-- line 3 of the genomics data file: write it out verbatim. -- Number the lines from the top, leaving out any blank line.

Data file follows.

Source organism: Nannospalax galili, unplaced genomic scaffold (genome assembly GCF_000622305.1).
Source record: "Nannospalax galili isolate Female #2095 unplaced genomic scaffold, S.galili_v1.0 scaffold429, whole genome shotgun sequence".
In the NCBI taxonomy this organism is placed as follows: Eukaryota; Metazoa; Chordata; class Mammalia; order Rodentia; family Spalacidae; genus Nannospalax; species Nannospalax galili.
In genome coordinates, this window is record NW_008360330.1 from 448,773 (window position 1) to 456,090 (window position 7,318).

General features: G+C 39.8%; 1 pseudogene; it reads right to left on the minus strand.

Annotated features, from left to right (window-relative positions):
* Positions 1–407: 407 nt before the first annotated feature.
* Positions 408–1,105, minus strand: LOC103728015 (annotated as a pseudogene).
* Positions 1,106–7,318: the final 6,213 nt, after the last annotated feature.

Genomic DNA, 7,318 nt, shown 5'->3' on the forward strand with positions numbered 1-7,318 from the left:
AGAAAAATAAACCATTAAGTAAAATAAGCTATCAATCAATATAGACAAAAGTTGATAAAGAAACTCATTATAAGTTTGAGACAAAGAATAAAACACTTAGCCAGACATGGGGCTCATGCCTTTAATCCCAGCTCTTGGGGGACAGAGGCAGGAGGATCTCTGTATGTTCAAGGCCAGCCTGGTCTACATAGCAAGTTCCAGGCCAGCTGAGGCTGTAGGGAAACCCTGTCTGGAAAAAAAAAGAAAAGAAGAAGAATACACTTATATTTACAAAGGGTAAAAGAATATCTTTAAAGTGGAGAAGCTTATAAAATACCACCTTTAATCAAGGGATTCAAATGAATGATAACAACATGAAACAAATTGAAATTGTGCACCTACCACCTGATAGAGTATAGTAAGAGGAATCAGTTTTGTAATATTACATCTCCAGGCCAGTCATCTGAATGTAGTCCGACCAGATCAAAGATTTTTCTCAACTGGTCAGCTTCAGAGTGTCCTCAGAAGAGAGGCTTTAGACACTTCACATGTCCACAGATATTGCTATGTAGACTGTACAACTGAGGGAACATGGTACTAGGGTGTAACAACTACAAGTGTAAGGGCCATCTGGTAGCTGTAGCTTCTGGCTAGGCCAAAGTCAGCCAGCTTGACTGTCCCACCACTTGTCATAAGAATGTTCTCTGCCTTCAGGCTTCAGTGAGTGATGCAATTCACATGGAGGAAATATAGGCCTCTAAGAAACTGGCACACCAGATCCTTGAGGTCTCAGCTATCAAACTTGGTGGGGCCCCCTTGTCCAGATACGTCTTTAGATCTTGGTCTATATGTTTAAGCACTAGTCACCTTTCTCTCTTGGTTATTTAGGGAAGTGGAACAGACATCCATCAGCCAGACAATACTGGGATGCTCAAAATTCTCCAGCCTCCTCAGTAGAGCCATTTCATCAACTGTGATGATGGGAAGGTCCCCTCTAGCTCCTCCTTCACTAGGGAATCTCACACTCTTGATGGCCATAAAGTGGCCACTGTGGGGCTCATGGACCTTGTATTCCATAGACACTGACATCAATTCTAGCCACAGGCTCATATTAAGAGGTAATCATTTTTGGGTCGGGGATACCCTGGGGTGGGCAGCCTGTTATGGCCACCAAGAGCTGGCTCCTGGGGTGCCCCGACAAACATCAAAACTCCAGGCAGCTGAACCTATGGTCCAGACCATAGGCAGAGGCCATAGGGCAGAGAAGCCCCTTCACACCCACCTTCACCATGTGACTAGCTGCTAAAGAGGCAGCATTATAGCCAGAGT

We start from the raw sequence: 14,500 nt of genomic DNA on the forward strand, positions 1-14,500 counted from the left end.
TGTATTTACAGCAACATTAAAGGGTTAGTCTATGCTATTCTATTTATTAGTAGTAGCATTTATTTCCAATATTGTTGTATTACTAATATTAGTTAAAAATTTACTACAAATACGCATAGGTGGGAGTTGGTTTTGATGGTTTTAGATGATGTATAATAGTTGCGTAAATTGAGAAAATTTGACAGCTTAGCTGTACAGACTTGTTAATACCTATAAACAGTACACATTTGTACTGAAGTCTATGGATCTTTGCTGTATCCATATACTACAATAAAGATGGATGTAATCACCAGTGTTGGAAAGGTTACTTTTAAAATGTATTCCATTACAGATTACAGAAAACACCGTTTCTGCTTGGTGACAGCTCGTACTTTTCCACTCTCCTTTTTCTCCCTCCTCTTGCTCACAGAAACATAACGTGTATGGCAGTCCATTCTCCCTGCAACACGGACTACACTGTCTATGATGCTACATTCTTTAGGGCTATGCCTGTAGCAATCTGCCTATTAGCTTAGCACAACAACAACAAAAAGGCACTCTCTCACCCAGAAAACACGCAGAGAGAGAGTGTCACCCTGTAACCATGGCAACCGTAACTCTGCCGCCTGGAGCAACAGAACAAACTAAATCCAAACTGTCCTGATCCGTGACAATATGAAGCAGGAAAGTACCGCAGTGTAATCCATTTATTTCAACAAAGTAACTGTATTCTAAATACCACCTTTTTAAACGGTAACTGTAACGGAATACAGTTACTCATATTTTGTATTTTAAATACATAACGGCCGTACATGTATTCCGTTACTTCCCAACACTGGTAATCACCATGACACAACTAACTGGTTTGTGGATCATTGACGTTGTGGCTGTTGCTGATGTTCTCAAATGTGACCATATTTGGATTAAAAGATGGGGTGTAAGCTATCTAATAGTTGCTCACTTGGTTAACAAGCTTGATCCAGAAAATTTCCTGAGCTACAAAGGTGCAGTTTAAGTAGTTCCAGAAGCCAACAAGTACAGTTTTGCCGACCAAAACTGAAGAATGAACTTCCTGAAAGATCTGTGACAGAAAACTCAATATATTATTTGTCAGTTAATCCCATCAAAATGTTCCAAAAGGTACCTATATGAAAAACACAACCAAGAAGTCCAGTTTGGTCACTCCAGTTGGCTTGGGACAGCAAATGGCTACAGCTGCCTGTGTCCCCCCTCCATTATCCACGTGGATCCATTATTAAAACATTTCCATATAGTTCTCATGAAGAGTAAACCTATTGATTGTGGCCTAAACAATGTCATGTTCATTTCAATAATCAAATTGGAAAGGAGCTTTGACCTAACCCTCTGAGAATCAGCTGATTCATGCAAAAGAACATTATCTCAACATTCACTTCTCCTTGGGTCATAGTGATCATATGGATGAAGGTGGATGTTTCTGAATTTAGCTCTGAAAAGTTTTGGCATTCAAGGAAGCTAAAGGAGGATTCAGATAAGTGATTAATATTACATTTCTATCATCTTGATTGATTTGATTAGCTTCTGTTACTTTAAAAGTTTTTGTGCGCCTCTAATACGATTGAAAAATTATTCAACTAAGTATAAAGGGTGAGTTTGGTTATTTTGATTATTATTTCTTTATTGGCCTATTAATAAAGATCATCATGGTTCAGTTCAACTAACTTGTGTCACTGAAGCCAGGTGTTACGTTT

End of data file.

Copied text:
In the NCBI taxonomy this organism is placed as follows: Eukaryota; Metazoa; Chordata; class Mammalia; order Rodentia; family Spalacidae; genus Nannospalax; species Nannospalax galili.